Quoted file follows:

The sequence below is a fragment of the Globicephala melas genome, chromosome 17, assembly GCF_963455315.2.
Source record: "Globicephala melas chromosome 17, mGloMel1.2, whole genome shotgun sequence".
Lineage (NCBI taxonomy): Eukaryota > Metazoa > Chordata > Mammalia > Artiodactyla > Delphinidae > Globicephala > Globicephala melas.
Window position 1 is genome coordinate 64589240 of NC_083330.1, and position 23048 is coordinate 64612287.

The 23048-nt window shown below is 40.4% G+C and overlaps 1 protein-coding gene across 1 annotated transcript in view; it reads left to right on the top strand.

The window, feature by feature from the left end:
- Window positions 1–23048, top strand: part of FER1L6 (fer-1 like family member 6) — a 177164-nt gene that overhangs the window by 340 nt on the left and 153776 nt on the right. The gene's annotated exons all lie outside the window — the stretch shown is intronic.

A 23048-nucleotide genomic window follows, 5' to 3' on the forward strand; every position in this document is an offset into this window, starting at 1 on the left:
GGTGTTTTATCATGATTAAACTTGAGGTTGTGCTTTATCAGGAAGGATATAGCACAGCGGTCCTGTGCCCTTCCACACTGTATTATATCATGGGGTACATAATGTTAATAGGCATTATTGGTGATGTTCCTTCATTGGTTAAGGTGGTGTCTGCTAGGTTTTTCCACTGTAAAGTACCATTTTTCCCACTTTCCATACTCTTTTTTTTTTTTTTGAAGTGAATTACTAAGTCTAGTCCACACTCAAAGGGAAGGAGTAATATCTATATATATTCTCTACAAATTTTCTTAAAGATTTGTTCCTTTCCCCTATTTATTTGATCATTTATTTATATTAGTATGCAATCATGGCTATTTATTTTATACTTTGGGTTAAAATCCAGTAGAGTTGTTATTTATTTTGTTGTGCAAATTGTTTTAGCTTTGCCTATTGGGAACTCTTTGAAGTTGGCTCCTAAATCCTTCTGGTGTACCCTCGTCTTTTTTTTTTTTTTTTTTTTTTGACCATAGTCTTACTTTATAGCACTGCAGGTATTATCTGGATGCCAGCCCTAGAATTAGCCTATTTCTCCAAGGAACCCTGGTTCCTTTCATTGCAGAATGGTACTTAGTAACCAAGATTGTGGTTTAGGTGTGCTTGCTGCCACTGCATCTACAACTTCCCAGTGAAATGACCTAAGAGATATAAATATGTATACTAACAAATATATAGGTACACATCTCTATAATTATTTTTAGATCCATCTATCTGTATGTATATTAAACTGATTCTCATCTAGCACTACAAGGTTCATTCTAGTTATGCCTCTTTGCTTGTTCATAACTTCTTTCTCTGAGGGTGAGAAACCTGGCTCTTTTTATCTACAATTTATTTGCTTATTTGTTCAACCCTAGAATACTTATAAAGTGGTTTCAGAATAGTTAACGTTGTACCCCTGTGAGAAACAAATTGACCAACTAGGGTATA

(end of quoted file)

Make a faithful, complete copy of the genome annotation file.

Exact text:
The sequence below is a fragment of the Globicephala melas genome, chromosome 17, assembly GCF_963455315.2.
Source record: "Globicephala melas chromosome 17, mGloMel1.2, whole genome shotgun sequence".
Lineage (NCBI taxonomy): Eukaryota > Metazoa > Chordata > Mammalia > Artiodactyla > Delphinidae > Globicephala > Globicephala melas.
Window position 1 is genome coordinate 64589240 of NC_083330.1, and position 23048 is coordinate 64612287.

The 23048-nt window shown below is 40.4% G+C and overlaps 1 protein-coding gene across 1 annotated transcript in view; it reads left to right on the top strand.

The window, feature by feature from the left end:
- Window positions 1–23048, top strand: part of FER1L6 (fer-1 like family member 6) — a 177164-nt gene that overhangs the window by 340 nt on the left and 153776 nt on the right. The gene's annotated exons all lie outside the window — the stretch shown is intronic.

A 23048-nucleotide genomic window follows, 5' to 3' on the forward strand; every position in this document is an offset into this window, starting at 1 on the left:
GGTGTTTTATCATGATTAAACTTGAGGTTGTGCTTTATCAGGAAGGATATAGCACAGCGGTCCTGTGCCCTTCCACACTGTATTATATCATGGGGTACATAATGTTAATAGGCATTATTGGTGATGTTCCTTCATTGGTTAAGGTGGTGTCTGCTAGGTTTTTCCACTGTAAAGTACCATTTTTCCCACTTTCCATACTCTTTTTTTTTTTTTTGAAGTGAATTACTAAGTCTAGTCCACACTCAAAGGGAAGGAGTAATATCTATATATATTCTCTACAAATTTTCTTAAAGATTTGTTCCTTTCCCCTATTTATTTGATCATTTATTTATATTAGTATGCAATCATGGCTATTTATTTTATACTTTGGGTTAAAATCCAGTAGAGTTGTTATTTATTTTGTTGTGCAAATTGTTTTAGCTTTGCCTATTGGGAACTCTTTGAAGTTGGCTCCTAAATCCTTCTGGTGTACCCTCGTCTTTTTTTTTTTTTTTTTTTTTTGACCATAGTCTTACTTTATAGCACTGCAGGTATTATCTGGATGCCAGCCCTAGAATTAGCCTATTTCTCCAAGGAACCCTGGTTCCTTTCATTGCAGAATGGTACTTAGTAACCAAGATTGTGGTTTAGGTGTGCTTGCTGCCACTGCATCTACAACTTCCCAGTGAAATGACCTAAGAGATATAAATATGTATACTAACAAATATATAGGTACACATCTCTATAATTATTTTTAGATCCATCTATCTGTATGTATATTAAACTGATTCTCATCTAGCACTACAAGGTTCATTCTAGTTATGCCTCTTTGCTTGTTCATAACTTCTTTCTCTGAGGGTGAGAAACCTGGCTCTTTTTATCTACAATTTATTTGCTTATTTGTTCAACCCTAGAATACTTATAAAGTGGTTTCAGAATAGTTAACGTTGTACCCCTGTGAGAAACAAATTGACCAACTAGGGTATA